Facebook tinkered with users’ feeds for a massive psychology experiment
By William Hughes
Jun 27, 2014 3:30 PM
Scientists at Facebook have published a paper showing that they manipulated the content seen by more than 600,000 users in an attempt to determine whether this would affect their emotional state. The paper, “Experimental evidence of massive-scale emotional contagion through social networks,” was published in The Proceedings Of The National Academy Of Sciences. It shows how Facebook data scientists tweaked the algorithm that determines which posts appear on users’ news feeds—specifically, researchers skewed the number of positive or negative terms seen by randomly selected users. Facebook then analyzed the future postings of those users over the course of a week to see if people responded with increased positivity or negativity of their own, thus answering the question of whether emotional states can be transmitted across a social network. Result: They can! Which is great news for Facebook data scientists hoping to prove a point about modern psychology. It’s less great for the people having their emotions secretly manipulated.
In order to sign up for Facebook, users must click a box saying they agree to the Facebook Data Policy , giving the company the right to access and use the information posted on the site. The policy lists a variety of potential uses for your data, most of them related to advertising, but there’s also a bit about “internal operations, including troubleshooting, data analysis, testing, research and service improvement.” In the study, the authors point out that they stayed within the data policy’s liberal constraints by using machine analysis to pick out positive and negative posts, meaning no user data containing personal information was actually viewed by human researchers. And there was no need to ask study “participants” for consent, as they’d already given it by agreeing to Facebook’s terms of service in the first place.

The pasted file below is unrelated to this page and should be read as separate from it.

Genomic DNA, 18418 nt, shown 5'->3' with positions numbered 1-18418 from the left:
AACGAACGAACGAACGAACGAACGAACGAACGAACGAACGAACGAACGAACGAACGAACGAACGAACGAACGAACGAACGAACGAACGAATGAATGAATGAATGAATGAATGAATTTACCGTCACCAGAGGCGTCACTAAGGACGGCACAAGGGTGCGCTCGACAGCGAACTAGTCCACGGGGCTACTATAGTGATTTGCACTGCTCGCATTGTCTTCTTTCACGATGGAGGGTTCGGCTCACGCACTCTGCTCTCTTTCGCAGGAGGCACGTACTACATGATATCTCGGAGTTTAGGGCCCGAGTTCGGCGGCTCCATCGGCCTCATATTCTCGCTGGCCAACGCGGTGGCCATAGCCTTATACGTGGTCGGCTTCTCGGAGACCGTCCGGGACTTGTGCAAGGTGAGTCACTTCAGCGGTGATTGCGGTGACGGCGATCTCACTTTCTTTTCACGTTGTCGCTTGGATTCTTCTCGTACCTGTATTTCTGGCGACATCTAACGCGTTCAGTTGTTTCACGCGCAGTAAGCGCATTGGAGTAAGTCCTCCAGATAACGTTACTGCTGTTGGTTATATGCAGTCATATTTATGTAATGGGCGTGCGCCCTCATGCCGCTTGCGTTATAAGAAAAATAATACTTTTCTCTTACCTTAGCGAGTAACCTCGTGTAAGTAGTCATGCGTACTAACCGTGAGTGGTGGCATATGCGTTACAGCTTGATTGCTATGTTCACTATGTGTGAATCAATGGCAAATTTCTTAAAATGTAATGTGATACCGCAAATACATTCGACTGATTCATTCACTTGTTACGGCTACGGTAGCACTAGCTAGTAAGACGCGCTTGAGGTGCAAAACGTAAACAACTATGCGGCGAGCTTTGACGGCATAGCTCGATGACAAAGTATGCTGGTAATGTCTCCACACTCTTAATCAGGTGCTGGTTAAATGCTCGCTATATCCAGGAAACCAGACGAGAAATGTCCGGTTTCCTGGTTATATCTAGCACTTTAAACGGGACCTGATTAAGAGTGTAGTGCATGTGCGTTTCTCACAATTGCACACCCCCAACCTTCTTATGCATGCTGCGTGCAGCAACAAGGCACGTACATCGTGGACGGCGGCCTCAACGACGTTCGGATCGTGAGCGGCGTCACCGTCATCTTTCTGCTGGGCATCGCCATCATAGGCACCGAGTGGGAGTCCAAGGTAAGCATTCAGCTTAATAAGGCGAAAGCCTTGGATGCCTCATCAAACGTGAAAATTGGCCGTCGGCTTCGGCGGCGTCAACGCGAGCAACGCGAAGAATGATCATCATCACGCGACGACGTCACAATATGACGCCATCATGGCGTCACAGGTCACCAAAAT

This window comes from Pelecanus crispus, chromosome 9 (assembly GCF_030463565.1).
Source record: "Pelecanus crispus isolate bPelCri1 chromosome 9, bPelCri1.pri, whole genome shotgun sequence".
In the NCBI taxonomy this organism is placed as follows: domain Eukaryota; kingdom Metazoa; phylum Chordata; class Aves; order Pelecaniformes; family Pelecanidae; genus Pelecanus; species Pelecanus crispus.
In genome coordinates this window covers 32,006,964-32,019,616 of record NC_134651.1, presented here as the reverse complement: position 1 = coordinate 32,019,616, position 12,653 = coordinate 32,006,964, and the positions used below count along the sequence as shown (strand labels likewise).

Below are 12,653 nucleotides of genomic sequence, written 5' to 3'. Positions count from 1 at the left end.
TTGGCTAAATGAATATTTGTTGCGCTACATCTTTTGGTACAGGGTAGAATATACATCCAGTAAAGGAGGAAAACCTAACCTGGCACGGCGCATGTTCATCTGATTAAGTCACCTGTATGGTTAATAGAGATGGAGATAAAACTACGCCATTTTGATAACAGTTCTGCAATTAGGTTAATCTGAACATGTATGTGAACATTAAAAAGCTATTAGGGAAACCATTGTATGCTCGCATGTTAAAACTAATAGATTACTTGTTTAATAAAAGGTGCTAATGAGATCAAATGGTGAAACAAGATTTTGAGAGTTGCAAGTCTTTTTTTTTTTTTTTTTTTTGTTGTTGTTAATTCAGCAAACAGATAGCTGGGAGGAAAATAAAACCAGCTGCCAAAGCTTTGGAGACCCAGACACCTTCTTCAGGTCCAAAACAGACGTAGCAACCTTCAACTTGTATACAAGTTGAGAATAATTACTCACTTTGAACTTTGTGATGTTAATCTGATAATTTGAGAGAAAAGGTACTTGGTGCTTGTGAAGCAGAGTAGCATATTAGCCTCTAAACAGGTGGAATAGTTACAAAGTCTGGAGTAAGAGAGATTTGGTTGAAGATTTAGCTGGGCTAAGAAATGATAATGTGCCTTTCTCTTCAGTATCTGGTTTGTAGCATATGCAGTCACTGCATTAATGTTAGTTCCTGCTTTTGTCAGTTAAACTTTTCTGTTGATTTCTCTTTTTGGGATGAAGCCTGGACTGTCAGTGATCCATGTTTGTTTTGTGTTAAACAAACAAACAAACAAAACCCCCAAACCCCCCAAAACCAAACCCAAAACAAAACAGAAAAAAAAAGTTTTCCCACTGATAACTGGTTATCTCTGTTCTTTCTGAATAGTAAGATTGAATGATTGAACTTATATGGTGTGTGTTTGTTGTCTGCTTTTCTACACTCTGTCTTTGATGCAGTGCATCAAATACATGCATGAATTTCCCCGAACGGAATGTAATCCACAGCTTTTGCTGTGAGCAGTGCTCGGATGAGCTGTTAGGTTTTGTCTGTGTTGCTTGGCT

Facebook data scientist Adam Kramer is listed as the study’s lead author. In an interview the company released a few years ago, Kramer is quoted as saying he joined Facebook because “Facebook data constitutes the largest field study in the history of the world.” It’s a charming reminder that Facebook isn’t just the place you go to see pictures of your friends’ kids or your racist uncle’s latest rant against the government—it’s also an exciting research lab, with all of us as potential test subjects.
When reading the article, it took me some time to decide on which words or which phrases I wanted to use as hyperlinks. So the first thing that I did, was just search up more information on Facebook and their emotion experiment. Once I found different sources and articles, it became easier to decide which phrases to use as hyperlinks. Once I found a relatable and good article, I looked over the original article too see phrases sentences that show similarity to both the original and new article. I picked up my sources based on which site they originated from, if I saw articles that originated from blog sites or so I would not credit them, instead I chose articles that originated from credible sources.
After adding different hyperlinks to the articles, I feel that it contained more information that was useful compared to how the article originally was which just displayed little or no proper information. Certain information that I would like to develop more is how they carried out their experiment, like specific steps, and the proper and full results from that experiment.